The World Bank’s China 2030 report recommends, among other things, that China should eliminate privileges for state-owned enterprises, increase spending on social services and open its budget to public scrutiny. Sound advice, argues Minxin Pei, Professor of Government at Claremont McKenna College in the US, but the report shies away from addressing the one, very obvious impediment to these reforms – China’s one-party state.

When sound economic advice is divorced from political reality, it probably will not be very useful advice. The history of multilateral financial institutions like the International Monetary Fund and the World Bank is littered with well-intentioned and technically feasible economic policy prescriptions that political leaders ignored. But that has not stopped these institutions from trying.

The latest attempt is the World Bank’s just-released and much-applauded report China 2030: building a modern, harmonious and creative high-income society. As far as technical economic advice goes, the report is hard to top. It provides a detailed, thoughtful, and honest diagnosis of the Chinese economy’s structural and institutional flaws, and calls for coherent and bold reforms to remove these fundamental obstacles to sustainable growth.

Unfortunately, while the Bank’s report has laid out a clear economic course that Chinese leaders should pursue for the sake of China, the Bank has shied away from the most critical question: will the Chinese government actually heed its advice and swallow the bitter medicine, given the country’s one-party political system?

For example, among the most urgent reforms that China 2030 recommends is reduction of the state’s role in the economy. This can be achieved by eliminating privileges for state-owned enterprises (SOEs), such as subsidised capital and monopolies, and by allowing the private sector more freedom. But, curiously, the report’s authors seem to forget that this would entail prohibitive, if not disastrous, costs for the ruling Chinese Communist Party (CCP).

China’s giant SOEs may have some economic usefulness, but their existential value is political. The CCP uses the SOEs to provide good jobs and perks for its members. Of the CCP’s roughly 80 million members, more than five million hold executive positions in state-owned or affiliated firms. Factoring in the regulators and local administrators whose jobs similarly depend on maintaining the current level of state intervention in the economy, World Bank-style reforms would jeopardise probably close to 10 million official sinecures.

There is little doubt that reducing the SOEs’ power would make the Chinese economy far more efficient and dynamic. But it is hard to imagine that a one-party regime would be willing to destroy its political base.

Fiscal reform is another urgent priority highlighted by China 2030. China’s highly regressive fiscal system (the poor are taxed more than the wealthy) entails excessive revenues for the central government and relatively little expenditure on social services. In nominal terms, aggregate tax and non-tax revenues collected by both the central and local governments exceed 35% of GDP. But the bulk of the revenues is spent on administration, fixed-asset investment, domestic security, defence, and assorted lavish perks – entertainment, junkets, housing, cars, and high-quality healthcare – for government officials.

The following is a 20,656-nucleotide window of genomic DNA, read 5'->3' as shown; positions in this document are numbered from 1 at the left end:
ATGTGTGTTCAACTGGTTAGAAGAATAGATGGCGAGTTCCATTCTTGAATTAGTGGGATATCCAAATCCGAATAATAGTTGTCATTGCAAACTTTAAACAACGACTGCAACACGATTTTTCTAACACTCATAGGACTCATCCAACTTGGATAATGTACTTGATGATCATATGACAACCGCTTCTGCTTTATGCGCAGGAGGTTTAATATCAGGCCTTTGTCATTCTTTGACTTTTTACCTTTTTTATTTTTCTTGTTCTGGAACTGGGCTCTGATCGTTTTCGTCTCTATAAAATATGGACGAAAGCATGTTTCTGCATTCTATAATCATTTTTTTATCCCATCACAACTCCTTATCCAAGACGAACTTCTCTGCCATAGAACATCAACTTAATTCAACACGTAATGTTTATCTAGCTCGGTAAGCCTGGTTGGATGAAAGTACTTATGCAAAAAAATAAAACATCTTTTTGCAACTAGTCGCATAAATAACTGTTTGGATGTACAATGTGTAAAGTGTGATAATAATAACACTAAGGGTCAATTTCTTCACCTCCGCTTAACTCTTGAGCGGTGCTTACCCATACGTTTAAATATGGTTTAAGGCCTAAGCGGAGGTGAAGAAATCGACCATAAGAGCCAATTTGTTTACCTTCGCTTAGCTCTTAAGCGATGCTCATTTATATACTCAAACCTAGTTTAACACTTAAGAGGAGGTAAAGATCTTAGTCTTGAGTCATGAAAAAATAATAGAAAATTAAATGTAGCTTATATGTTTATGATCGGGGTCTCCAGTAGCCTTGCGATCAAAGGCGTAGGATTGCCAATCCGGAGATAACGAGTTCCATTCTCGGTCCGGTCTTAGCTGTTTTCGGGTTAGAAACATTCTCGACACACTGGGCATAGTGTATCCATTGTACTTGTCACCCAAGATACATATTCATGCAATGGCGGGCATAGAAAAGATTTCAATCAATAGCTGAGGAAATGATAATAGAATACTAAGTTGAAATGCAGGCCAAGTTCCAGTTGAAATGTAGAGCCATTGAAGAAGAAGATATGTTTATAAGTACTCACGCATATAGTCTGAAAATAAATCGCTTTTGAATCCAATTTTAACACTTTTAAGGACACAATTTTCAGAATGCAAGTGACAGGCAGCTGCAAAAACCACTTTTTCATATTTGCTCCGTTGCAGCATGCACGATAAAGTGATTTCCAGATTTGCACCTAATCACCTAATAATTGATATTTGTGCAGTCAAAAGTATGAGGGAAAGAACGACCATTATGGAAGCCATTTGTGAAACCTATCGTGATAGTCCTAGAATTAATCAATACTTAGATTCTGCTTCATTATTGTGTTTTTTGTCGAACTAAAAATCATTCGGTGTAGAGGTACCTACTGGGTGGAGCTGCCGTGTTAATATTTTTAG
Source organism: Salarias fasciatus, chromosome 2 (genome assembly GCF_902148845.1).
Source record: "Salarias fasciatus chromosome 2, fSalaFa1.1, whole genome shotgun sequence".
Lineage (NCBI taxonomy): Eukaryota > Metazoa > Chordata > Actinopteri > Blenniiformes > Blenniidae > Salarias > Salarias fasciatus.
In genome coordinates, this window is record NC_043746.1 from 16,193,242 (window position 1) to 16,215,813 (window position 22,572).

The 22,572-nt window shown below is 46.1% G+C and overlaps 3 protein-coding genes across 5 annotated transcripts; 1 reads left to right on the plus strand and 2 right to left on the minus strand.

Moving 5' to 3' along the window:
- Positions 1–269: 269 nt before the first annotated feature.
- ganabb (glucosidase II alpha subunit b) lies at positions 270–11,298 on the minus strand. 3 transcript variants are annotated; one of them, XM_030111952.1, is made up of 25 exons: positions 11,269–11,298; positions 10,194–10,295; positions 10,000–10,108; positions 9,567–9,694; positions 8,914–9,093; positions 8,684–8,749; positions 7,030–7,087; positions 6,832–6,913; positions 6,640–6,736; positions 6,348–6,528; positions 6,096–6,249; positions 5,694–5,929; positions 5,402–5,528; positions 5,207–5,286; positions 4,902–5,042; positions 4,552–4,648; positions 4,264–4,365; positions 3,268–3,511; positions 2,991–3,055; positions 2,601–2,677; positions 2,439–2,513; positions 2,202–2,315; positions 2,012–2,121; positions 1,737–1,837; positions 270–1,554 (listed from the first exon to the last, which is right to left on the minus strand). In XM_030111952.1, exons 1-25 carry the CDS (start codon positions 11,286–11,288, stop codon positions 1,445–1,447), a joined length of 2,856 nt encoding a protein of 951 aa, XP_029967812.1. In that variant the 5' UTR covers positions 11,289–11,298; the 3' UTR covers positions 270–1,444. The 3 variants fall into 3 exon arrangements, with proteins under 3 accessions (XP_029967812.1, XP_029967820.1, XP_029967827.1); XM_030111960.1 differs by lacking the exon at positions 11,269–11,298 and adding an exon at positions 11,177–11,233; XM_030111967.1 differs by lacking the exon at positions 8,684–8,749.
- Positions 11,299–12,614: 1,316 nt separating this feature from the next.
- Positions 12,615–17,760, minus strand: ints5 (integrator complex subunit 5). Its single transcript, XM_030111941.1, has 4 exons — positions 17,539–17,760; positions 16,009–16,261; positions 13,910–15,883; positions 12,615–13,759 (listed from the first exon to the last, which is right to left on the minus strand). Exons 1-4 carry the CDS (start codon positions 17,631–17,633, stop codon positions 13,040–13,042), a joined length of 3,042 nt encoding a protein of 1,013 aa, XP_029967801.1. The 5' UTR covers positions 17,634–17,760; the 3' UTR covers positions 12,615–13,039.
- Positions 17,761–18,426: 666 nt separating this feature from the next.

China 2030 suggests that China should gradually increase its spending on social services by 7-8% of GDP over the next 20 years. But why should the CCP do so? After all, the overall real taxation level in China is already quite high, which means that doubling social spending from the current level without raising taxes further would require severe cuts in expenditures that chiefly benefit the ruling elites.

The budgetary transparency that the World Bank has recommended will most likely not be realised for the same reason. Current public spending is so skewed toward the ruling elites that the CCP would risk losing its legitimacy should the budget become subject to public scrutiny.

Making China a ‘harmonious’ society – the aim of the report’s advice on reducing inequality – is clearly a desirable goal. However, it is a tired slogan even by Chinese standards. Trotted out by China’s rulers many years ago, the ‘harmonious society’ campaign has yielded, at best, modest changes in policy. The underlying political drivers of social frustration and conflict – disenfranchisement, repression, pervasive official corruption, unaccountable rulers, and predatory state institutions and policies – remain unchanged.

Addressing these fundamental causes of social discontent and unsustainable economic performance requires not advice and pleas to the ruling elites, but a change in China’s political reality that compels those who benefit from the status quo to surrender their privileges for the good of the country.

Only two likely developments could lead to this outcome. One is the political empowerment of the Chinese people. But democratisation is currently unlikely, given the CCP’s clear determination to defend one-party rule.

That leaves political change at the mercy of a system-threatening crisis, brought on by China’s failure to tackle the pathologies the World Bank has so ably diagnosed. And, alas, China’s ruling elites are almost certain to dismiss China 2030 as politically undesirable and irrelevant.

Minxin Pei, Professor of Government, Claremont McKenna College, US

Copyright: Project Syndicate